Marc Wilkinson Chef Patron Restaurant Fraiche Oxton The Wirral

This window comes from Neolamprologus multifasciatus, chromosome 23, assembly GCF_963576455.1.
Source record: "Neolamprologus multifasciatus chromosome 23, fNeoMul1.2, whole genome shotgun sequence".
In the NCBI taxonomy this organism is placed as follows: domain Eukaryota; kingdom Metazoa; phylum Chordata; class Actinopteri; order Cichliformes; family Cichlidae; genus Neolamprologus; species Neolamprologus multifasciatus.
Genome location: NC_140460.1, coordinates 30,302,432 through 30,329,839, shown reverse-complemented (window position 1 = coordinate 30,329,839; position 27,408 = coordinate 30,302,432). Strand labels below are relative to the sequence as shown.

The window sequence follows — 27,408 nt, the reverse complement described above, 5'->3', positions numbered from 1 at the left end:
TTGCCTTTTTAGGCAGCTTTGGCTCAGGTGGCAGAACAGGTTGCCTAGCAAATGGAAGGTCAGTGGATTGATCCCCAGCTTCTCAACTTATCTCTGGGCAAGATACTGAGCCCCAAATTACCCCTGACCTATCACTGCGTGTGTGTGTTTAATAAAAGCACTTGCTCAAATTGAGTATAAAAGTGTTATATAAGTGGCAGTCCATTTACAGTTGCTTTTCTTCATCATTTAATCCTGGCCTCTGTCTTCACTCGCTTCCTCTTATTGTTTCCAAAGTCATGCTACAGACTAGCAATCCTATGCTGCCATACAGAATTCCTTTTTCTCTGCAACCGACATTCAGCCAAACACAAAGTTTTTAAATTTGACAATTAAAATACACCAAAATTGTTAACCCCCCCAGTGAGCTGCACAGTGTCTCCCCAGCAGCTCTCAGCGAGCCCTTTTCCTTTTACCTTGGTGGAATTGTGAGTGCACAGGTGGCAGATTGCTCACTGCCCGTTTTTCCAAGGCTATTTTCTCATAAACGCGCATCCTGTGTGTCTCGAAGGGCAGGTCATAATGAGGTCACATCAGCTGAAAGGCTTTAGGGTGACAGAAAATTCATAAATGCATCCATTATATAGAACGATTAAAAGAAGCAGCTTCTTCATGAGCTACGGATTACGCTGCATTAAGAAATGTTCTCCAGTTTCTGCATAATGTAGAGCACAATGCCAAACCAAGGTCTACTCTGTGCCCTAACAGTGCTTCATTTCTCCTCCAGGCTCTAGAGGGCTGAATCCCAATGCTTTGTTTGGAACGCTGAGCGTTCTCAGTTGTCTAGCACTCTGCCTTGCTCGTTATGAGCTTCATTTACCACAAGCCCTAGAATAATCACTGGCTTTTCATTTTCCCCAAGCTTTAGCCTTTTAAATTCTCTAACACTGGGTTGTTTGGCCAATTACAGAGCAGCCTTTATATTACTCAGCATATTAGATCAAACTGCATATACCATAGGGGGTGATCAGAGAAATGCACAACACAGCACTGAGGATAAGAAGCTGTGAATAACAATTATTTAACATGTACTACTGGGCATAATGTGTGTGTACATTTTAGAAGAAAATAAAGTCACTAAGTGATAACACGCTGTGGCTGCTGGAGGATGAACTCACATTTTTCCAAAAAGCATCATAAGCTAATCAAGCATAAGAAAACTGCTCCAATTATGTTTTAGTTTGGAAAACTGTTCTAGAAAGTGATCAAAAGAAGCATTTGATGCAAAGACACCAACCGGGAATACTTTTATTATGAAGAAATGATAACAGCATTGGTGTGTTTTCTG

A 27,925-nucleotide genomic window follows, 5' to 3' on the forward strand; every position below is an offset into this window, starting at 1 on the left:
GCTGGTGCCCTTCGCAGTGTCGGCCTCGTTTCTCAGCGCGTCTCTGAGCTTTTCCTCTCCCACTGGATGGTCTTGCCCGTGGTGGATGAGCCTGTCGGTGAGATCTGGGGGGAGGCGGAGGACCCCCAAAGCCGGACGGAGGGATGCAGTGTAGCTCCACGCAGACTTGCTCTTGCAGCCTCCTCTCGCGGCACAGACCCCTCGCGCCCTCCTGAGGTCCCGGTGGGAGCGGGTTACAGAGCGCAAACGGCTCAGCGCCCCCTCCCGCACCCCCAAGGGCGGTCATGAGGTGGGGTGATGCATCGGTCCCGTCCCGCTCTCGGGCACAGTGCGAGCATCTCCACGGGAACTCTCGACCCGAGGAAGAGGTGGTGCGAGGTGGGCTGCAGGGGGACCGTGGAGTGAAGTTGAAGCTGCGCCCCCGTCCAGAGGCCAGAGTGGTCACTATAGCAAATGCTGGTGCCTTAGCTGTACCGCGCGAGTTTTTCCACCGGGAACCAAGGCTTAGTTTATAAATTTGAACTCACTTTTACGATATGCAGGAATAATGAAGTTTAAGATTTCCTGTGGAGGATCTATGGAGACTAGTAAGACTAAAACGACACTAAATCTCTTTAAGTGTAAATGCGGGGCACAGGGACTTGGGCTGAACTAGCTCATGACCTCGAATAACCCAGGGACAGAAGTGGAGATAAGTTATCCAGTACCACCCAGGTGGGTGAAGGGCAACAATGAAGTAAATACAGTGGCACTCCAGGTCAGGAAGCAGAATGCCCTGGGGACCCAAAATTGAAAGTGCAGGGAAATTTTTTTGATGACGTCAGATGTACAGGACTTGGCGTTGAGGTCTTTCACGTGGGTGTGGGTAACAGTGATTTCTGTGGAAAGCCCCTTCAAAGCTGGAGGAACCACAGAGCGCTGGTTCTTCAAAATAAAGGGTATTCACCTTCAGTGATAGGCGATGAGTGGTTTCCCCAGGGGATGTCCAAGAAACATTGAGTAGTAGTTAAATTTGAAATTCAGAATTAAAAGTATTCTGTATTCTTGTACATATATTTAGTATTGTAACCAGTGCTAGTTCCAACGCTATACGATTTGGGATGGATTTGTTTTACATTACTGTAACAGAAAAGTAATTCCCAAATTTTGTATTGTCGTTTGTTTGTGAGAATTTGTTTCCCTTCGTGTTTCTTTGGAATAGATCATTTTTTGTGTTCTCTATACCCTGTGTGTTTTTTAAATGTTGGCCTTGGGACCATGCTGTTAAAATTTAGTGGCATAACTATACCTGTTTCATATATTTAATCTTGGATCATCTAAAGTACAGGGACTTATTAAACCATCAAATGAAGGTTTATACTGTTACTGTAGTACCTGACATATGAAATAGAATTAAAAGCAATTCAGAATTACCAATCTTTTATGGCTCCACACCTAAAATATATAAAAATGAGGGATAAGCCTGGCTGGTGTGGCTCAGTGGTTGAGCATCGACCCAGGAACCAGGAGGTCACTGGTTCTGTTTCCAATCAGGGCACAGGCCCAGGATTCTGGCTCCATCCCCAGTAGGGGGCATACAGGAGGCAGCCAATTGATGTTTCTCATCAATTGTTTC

The  Staff Canteen

The Staff Canteen

Editor 4th January 2011